It's Freedom to Read Week in Saskatchewan, and a surprising collection of books have been banned at one point or another throughout the country and the world. 

According to Branch Manager at the Weyburn Public Library, Dawn Silver, none of these are banned here in Weyburn.

"To Kill a Mockingbird. It has been banned in Canada in certain schools, in certain libraries, in certain towns, because it talks about the racial inequities in the south, and it talks about people with different abilities and being targeted and marked for different kinds of treatment in the justice system," she explained. "This is not a new book. It's been around for quite a while, but it tackles topics that make a lot of people very uncomfortable. A lot of books that are banned do that. They're, I would say, 'quietly controversial'. Some of them are right in your face, like, 'I Have Two Dads', it's another book that's been banned, a child's picture book. It talks about alternate lifestyles and family types." 

"'Such Is My Beloved' by Morley Callahan has been banned, in 1972 two Christian ministers tried to get this novel removed from a high school in Huntsville, Ontario, on the basis of a depiction of prostitution and the use of strong language," she noted. 

Silver said even 'Underground to Canada' was banned in the tri-county District School Board in Nova Scotia due to objections to depictions of black people.

"It's very interesting to see where stuff is banned. The school board did ultimately reject the request to ban them."

"'Barometer Rising' by Hugh McLennan was banned in Manitoba. Of Mice and Men, in the 90s, the book's presence in the Alberta curriculum was challenged as part of a petition to withdraw books that demean or profane the names of God and Jesus. 'Brave New World' by Aldous Huxley, 'The Golden Compass' has been banned because it talks about witches and alternatives, with people being discriminated against because of their racial composition," listed Silver.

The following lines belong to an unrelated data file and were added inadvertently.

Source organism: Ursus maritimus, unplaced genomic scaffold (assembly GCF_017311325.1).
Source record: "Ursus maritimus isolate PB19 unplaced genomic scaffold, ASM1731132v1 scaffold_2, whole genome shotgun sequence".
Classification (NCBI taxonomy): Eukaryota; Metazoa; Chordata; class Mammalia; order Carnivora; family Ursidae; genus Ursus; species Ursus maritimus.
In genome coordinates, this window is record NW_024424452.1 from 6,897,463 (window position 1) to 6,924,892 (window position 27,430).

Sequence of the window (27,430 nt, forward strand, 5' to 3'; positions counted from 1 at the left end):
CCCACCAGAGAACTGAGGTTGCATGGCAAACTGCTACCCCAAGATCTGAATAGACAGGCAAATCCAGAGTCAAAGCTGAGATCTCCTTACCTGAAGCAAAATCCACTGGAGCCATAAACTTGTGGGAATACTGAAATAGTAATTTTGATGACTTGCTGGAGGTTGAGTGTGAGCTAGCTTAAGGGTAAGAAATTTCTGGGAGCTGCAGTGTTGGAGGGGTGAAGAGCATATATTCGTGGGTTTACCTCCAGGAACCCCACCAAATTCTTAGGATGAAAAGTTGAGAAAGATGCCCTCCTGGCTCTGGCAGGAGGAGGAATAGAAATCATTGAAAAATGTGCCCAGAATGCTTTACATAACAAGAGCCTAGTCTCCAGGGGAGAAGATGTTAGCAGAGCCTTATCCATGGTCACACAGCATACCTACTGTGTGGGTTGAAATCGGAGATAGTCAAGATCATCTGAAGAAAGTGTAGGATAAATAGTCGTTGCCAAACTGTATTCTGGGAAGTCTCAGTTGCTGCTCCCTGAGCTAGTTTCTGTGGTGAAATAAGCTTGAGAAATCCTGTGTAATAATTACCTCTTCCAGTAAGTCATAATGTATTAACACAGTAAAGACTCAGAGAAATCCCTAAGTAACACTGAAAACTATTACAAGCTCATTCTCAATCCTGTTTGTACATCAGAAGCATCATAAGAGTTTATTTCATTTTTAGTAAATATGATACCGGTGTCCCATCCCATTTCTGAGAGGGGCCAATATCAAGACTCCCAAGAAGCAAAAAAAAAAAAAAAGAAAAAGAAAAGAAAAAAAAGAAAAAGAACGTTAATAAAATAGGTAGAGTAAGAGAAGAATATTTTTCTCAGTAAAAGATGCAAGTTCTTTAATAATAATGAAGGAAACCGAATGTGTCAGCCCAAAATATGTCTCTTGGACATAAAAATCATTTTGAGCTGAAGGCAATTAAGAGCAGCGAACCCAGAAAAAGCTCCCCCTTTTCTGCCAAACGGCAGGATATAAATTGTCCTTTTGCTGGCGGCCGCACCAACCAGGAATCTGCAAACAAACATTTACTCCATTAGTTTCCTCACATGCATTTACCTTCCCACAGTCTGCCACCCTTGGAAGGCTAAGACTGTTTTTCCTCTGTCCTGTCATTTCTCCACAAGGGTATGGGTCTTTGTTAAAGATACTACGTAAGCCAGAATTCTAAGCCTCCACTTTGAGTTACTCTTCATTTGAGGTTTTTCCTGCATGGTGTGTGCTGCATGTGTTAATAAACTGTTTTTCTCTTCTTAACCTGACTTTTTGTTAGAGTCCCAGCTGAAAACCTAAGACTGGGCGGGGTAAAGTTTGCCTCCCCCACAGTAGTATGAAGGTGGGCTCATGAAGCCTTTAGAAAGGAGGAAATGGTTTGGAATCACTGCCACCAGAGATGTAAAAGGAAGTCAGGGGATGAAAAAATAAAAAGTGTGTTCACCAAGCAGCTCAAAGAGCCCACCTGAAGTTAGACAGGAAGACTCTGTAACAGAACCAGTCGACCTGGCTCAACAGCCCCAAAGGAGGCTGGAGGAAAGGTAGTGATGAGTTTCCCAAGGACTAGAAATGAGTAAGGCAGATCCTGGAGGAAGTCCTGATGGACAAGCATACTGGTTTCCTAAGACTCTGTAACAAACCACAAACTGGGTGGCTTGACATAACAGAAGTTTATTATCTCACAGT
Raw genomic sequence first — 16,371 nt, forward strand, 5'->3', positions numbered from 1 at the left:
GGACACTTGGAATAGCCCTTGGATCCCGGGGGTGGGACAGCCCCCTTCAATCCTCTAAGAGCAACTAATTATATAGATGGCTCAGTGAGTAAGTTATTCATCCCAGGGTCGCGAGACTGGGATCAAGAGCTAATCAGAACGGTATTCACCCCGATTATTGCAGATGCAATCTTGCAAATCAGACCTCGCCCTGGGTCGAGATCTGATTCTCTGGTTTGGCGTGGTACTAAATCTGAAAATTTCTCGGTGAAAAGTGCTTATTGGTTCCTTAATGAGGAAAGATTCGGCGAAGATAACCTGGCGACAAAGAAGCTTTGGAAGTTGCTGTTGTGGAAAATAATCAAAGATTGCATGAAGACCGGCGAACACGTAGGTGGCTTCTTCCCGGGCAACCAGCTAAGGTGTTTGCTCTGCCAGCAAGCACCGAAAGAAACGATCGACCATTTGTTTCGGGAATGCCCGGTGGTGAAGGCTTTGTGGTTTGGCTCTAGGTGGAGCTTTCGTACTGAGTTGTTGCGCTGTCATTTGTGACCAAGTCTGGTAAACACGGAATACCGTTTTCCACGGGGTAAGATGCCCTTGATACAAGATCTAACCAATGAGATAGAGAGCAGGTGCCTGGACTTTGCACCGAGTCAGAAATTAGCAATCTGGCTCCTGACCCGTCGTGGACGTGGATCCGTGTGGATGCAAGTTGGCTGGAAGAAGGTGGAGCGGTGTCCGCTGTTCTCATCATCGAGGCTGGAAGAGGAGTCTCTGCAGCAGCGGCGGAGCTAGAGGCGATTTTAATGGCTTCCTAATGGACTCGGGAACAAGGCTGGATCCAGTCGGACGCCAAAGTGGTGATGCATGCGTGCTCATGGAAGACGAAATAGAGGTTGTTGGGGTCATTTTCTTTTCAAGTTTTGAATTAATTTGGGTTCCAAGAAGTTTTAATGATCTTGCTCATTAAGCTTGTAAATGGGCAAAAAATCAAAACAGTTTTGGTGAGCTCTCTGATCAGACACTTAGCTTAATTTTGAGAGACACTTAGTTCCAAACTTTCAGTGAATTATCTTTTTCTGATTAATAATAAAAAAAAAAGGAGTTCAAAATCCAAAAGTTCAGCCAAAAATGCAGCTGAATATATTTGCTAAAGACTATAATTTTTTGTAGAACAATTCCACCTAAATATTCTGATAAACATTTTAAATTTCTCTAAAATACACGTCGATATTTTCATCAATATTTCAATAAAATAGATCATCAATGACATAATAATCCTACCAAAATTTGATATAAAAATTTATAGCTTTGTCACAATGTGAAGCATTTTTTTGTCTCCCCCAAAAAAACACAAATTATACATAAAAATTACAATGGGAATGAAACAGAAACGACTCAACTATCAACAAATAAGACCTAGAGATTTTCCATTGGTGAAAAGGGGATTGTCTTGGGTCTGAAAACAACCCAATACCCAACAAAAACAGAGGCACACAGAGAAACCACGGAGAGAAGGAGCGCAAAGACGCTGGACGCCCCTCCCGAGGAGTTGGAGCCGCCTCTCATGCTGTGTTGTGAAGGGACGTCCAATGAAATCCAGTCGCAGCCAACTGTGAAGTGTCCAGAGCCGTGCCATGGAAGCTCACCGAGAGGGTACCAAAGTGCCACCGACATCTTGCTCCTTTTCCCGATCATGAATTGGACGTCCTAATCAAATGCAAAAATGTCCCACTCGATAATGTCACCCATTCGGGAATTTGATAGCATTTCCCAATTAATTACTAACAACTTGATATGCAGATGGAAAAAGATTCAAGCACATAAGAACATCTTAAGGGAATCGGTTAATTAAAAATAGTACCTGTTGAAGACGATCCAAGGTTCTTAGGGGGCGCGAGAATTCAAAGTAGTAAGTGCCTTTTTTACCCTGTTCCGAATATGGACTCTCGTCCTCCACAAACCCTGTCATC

Find the list of most-banned books in Canada HERE.

"It's happening more and more in Canada, but so is opposition to any bans as well. So there's kind of a check and balance in place currently." 

She said that our library system has been very open-minded. 

"We accept challenges and we discuss them amongst the professional staff and then the decision is made, and honestly, I'm happy to say that we've got something in our library that will offend everybody, including me, and then I know we're doing our job right, because there we need to make sure we provide a diverse collection that shows all different types of viewpoints," Silver explained. "It's really important. People come here looking for knowledge and information and we really shouldn't limit people."

"If you don't want to read these, that's great. You go ahead. And if you want your kids not to read them, we encourage you to be a parent to your children. But we feel very strongly that we espouse to the Canadian Library Association's freedom to read."

Not only is the Freedom to Read being celebrated at WPL, and banned books are currently on display just to the right of the entrance, but they've also got a display for Black History Month and Indigenous Storytelling Month.


She noted that librarians stand up for rights and freedoms to protect the freedom to read.

"Whether I agree with it or not, I still make sure I support everything. As a professional librarian, my job is not to have an opinion in the workplace. My opinion is to make sure our collection represents everything and everybody and as many viewpoints as we can cram onto the shelves. As a professional librarian, I'm very aware of my own personal biases, and I don't bring them into the workplace."

Silver added that given our population size, Weyburn's collection is astounding in terms of volume.

"Canadians feel very strongly that public libraries are in very important to their communities and therefore, even if they're not public library users, they will go above and beyond to support and make sure their public library is well taken care of and well served, which is a truly interesting proposition."